Factors in the management of feeding in nursery school children as perceived by their mothers in rural Bondo County, Kenya
1 Department of Sociology and Anthropology, Maseno University, Maseno, Kenya
2 Centre for Disaster Management and Humanitarian Assistance, Masinde Muliro University of Science & Technology, Kakamega, Kenya
3 Department of Public Health, Maseno University, Maseno, Kenya
4 Department of Religion, Theology and Philosophy, Maseno University, Maseno, Kenya
5 Department of Biomedical Sciences and Technology, Maseno University, Maseno, Kenya
BMC International Health and Human Rights 2013, 13:47 doi:10.1186/1472-698X-13-47Published: 15 November 2013
The effects of malnutrition on health status and survival of children has been the subject of extensive research for several decades. Malnutrition affects physical growth, cognitive development of children, morbidity and mortality. The current study was an exploratory survey that focused on factors affecting feeding of nursery school children as perceived by their mothers in a rural setting in Usigu Division of Bondo County, Kenya.
The sampling frame was mothers whose children were in Kanyibok, Sanda and Usenge nursery schools. Purposive sampling methods were used to draw a total of 108 respondents. In a logistic regression model, bad management of feeding was the dependent variable while factors perceived to affect management of feeding were the independent variables.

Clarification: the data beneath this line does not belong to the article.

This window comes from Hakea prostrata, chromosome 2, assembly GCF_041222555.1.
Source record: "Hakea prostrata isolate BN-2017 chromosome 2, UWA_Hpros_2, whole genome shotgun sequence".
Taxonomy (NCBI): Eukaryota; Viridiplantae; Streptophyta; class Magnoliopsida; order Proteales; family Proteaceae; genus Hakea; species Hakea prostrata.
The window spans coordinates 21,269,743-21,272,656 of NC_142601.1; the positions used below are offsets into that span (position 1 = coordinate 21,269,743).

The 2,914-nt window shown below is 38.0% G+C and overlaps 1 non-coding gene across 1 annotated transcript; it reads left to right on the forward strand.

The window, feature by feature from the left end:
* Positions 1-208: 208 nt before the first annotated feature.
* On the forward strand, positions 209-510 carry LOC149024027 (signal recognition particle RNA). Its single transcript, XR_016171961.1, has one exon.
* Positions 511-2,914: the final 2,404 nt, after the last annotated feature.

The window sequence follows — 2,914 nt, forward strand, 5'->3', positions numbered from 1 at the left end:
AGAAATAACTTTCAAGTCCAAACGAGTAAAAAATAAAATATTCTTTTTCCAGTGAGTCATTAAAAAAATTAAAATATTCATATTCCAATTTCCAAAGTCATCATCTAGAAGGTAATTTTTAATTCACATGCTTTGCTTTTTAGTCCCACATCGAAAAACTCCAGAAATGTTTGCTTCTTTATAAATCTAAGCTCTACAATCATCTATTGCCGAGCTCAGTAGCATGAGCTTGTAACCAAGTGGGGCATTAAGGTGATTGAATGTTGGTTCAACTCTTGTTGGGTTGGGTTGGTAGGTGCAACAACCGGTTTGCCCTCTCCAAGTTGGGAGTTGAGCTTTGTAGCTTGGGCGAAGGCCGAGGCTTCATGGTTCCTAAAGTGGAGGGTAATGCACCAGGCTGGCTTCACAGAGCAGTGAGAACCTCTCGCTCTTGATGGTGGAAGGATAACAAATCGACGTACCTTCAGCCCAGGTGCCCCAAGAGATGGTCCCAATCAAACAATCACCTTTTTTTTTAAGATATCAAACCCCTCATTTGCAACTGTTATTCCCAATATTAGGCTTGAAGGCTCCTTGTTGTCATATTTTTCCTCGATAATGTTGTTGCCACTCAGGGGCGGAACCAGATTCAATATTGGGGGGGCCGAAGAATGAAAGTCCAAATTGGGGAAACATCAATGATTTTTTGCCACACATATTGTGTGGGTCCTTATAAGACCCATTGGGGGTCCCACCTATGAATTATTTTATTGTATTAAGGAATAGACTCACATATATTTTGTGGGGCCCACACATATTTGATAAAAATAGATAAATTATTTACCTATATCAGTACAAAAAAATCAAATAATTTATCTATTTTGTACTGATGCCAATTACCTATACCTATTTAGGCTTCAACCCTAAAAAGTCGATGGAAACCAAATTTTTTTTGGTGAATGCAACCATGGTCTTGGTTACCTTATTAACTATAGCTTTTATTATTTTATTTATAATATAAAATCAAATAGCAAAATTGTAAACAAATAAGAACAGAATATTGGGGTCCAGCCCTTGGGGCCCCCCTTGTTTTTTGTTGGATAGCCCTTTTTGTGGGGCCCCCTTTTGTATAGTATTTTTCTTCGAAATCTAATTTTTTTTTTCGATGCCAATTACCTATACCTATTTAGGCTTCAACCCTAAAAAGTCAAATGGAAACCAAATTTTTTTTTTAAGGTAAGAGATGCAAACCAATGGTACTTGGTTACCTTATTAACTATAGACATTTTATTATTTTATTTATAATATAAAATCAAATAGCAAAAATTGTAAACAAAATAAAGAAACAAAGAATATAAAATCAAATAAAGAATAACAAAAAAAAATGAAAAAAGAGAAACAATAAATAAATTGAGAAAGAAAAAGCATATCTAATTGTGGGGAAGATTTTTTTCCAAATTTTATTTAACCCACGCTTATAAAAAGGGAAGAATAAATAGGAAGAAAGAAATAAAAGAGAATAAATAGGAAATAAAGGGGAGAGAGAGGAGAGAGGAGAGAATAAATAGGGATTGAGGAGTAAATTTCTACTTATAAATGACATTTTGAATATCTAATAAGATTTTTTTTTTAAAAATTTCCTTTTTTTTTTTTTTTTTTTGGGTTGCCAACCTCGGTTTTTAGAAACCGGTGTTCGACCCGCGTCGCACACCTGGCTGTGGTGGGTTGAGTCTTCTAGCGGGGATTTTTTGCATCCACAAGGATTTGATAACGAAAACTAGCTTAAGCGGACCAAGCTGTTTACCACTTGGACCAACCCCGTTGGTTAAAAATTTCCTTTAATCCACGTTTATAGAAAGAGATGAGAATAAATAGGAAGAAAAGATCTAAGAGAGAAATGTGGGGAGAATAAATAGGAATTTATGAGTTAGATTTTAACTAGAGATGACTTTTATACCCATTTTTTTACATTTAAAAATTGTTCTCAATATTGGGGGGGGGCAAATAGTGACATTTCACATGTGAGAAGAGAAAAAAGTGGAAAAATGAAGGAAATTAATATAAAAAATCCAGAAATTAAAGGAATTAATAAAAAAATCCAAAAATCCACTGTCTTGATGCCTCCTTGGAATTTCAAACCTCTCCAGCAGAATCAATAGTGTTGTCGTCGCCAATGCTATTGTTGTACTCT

Married mothers were more likely to manage good feeding practices (OR, 0.34, 95% CI, 0.21-0.76; P = 0.022) relative to those who were single or widowed. Additional analyses showed that low education levels (OR, 7.33, 95% CI, 3.37-12.91; P = 0.023), younger mothers (OR, 6.04, 95% CI, 3.22-9.68; P = 0.029) and mothers engaged in business (OR, 4.02, 95% CI, 2.11-7.85; P = 0.027) increased their likelihood of not feeding the pre-school children. Majority of the children who ate the main meals in other houses belonged to young mothers in the age category of 15–29 years. Further analyses demonstrated that if the order of serving food was to the children first, then they had high likelihood of having good feeding relative to when the father was served first (OR, 0.22, 95% CI, 0.14-0.61; P = 0.011).
Based on these findings, there is an urgent need for sensitization of the mothers on the management of feeding of these pre-school children in Bondo County. It is hoped that relevant interventions would then be designed with the view of managing children feeding in such rural settings as in Bondo County in Kenya.